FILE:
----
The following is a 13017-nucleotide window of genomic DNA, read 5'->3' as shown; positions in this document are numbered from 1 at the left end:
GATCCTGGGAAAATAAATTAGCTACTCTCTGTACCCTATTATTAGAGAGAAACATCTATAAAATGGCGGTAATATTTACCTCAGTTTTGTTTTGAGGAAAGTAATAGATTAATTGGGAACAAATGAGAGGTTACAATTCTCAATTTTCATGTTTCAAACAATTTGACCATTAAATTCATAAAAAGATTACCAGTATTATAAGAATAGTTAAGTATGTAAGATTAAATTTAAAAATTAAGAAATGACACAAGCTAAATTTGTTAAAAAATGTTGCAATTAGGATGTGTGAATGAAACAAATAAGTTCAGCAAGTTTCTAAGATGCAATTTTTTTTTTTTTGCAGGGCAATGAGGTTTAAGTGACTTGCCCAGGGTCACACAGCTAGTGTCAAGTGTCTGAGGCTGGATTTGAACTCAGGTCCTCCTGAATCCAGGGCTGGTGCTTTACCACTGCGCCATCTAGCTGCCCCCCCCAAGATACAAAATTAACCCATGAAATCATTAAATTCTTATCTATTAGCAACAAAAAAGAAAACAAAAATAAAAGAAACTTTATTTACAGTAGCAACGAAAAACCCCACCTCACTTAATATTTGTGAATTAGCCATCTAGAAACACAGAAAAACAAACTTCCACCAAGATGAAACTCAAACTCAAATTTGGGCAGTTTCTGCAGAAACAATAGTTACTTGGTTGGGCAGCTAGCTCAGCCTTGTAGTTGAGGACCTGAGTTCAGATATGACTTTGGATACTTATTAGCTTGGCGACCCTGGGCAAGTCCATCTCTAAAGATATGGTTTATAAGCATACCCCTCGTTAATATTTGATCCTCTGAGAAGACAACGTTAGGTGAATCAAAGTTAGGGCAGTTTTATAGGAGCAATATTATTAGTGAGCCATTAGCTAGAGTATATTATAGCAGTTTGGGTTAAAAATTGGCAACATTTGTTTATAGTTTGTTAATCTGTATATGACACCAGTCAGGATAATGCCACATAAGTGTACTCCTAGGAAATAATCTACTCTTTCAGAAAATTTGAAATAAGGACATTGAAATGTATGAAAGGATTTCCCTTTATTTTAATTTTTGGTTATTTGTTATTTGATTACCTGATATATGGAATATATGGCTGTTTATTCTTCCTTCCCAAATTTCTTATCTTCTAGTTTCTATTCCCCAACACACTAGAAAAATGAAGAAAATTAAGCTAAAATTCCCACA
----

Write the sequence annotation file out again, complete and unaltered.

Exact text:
The following is a 13017-nucleotide window of genomic DNA, read 5'->3' as shown; positions in this document are numbered from 1 at the left end:
GATCCTGGGAAAATAAATTAGCTACTCTCTGTACCCTATTATTAGAGAGAAACATCTATAAAATGGCGGTAATATTTACCTCAGTTTTGTTTTGAGGAAAGTAATAGATTAATTGGGAACAAATGAGAGGTTACAATTCTCAATTTTCATGTTTCAAACAATTTGACCATTAAATTCATAAAAAGATTACCAGTATTATAAGAATAGTTAAGTATGTAAGATTAAATTTAAAAATTAAGAAATGACACAAGCTAAATTTGTTAAAAAATGTTGCAATTAGGATGTGTGAATGAAACAAATAAGTTCAGCAAGTTTCTAAGATGCAATTTTTTTTTTTTTGCAGGGCAATGAGGTTTAAGTGACTTGCCCAGGGTCACACAGCTAGTGTCAAGTGTCTGAGGCTGGATTTGAACTCAGGTCCTCCTGAATCCAGGGCTGGTGCTTTACCACTGCGCCATCTAGCTGCCCCCCCCAAGATACAAAATTAACCCATGAAATCATTAAATTCTTATCTATTAGCAACAAAAAAGAAAACAAAAATAAAAGAAACTTTATTTACAGTAGCAACGAAAAACCCCACCTCACTTAATATTTGTGAATTAGCCATCTAGAAACACAGAAAAACAAACTTCCACCAAGATGAAACTCAAACTCAAATTTGGGCAGTTTCTGCAGAAACAATAGTTACTTGGTTGGGCAGCTAGCTCAGCCTTGTAGTTGAGGACCTGAGTTCAGATATGACTTTGGATACTTATTAGCTTGGCGACCCTGGGCAAGTCCATCTCTAAAGATATGGTTTATAAGCATACCCCTCGTTAATATTTGATCCTCTGAGAAGACAACGTTAGGTGAATCAAAGTTAGGGCAGTTTTATAGGAGCAATATTATTAGTGAGCCATTAGCTAGAGTATATTATAGCAGTTTGGGTTAAAAATTGGCAACATTTGTTTATAGTTTGTTAATCTGTATATGACACCAGTCAGGATAATGCCACATAAGTGTACTCCTAGGAAATAATCTACTCTTTCAGAAAATTTGAAATAAGGACATTGAAATGTATGAAAGGATTTCCCTTTATTTTAATTTTTGGTTATTTGTTATTTGATTACCTGATATATGGAATATATGGCTGTTTATTCTTCCTTCCCAAATTTCTTATCTTCTAGTTTCTATTCCCCAACACACTAGAAAAATGAAGAAAATTAAGCTAAAATTCCCACA